They say in Rhode Island if you don’t know a person, then you know someone who does know him. So since I was born and raised in Providence I pour over the list of those who died in that tragic nightclub fire last week…some surnames look too familiar. Brothers or sisters of those I went to school with maybe. I shed tears watching this story unfold. It could have been a family member trapped in there. It could have been me, since I had my Coastal News office in West Warwick last summer…just a few miles from The Station.
There are questions that haunt…questions about how such a tragedy could have been avoided.
But this column is about TV news, not life tragedies. So in that regard, there are haunting questions as well, but of a different ilk. For news managers, and as a longtime news manager, there are a few questions that I know the Channel 12 News Director and GM are thinking about that are not connected at all to the grieving process.
Questions like how could you let one of your reporters do a story that involved a business he owned? Are you kidding? It was bad enough to see the cameraman in the club and to learn later that a WPRI-TV reporter owned the club. Then worse to learn they were doing a story on ‘safety’ after the Chicago tragedy where people were trampled, and that Jeffrey Derderian was going to be the reporter for the piece.
But then we hear that they choose this club for two reasons: Because it was convenient, and because.. get this…The Station nightclub was “a good example” of a venue that met safety codes. Now this isn’t rumor. Those are the exact words that aired on WPRI’s very own newscast after the tragedy. So let me get this straight: the news folks over at WPRI had no ethical problems with having their reporter do a story that shows HIS OWN BUSINESS in a positive light??? That violates everything I ever learned about journalistic ethics! They didn’t even keep Derderian away from the story and let someone else do it for a better ‘appearance’ of fairness. The TV station knew their reporter owned the place, and after ONE WEEK on the job trusted him to be objective writing a story that involved his own nightclub.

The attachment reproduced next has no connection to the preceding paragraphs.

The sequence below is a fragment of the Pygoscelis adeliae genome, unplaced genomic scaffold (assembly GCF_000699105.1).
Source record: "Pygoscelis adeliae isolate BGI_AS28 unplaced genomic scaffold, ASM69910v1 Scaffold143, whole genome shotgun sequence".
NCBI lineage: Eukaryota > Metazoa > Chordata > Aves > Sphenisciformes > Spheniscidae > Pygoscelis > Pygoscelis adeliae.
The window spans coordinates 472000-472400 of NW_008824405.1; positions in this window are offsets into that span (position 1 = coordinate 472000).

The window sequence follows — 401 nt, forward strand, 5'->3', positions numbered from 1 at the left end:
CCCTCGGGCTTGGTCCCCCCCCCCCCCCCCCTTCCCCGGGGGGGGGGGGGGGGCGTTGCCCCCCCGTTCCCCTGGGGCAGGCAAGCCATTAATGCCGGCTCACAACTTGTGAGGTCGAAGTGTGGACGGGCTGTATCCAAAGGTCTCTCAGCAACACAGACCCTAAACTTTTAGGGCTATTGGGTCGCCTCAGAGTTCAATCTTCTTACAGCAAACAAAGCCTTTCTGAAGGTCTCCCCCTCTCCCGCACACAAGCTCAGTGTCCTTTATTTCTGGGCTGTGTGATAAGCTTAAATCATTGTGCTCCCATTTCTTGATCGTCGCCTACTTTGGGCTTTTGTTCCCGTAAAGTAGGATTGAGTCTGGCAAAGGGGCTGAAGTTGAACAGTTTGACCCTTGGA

When I first heard the tragic story...the network piece ended with this sentence: “WPRI has a special interest in this nightclub because one of their reporters was part owner.” That comment shocked me, but no one else seemed to pick up on it. I mean, after about 16 or so broadcast jobs in my life, never once did I see management take an interest in what employees owned in their personal life. Put it this way, if the front desk assistant owned a bakery, would you ever hear a news report say “the station has a special interest in that bakery because the secretary owns it”??? Just as news people try not to even know what the sales folks are up to lest they have unethical ‘tugging’ going on in their newsroom, most try not to get too involved in anything that could even vaguely be perceived as unethical. So what the hell was Channel 12 doing, on the reporters first week on the job allowing him to write a piece on safety using B-roll of his own club???
Now understand, I am very fond of the RI media. I worked at several radio stations there, and shadowed the late great Jack Burns years ago when I was learning the craft at WPRI. I’m sure the current people there are ethical and wonderful people. But if ND Gary Brown isn’t sleeping much these days because 97 people died at his reporter’s club, he shouldn’t take it so hard. WPRI if anything, will help solve this tragedy because of the valuable video shot by their photographer that fateful night. But Brown and other news managers who knew about this unethical situation shouldn’t get much sleep these days over helping ruin what little credibility is left for journalists. I for one am embarrassed for journalists everywhere for the poor judgment and outright arrogance in the decision they made that night to let their reporter promote himself so blatantly.
The band Great White and the nightclub The Station
obviously learned a difficult lesson after this unthinkable tragedy.
Let’s hope WPRI learned a few things about ethics as well.
© Jim Parisi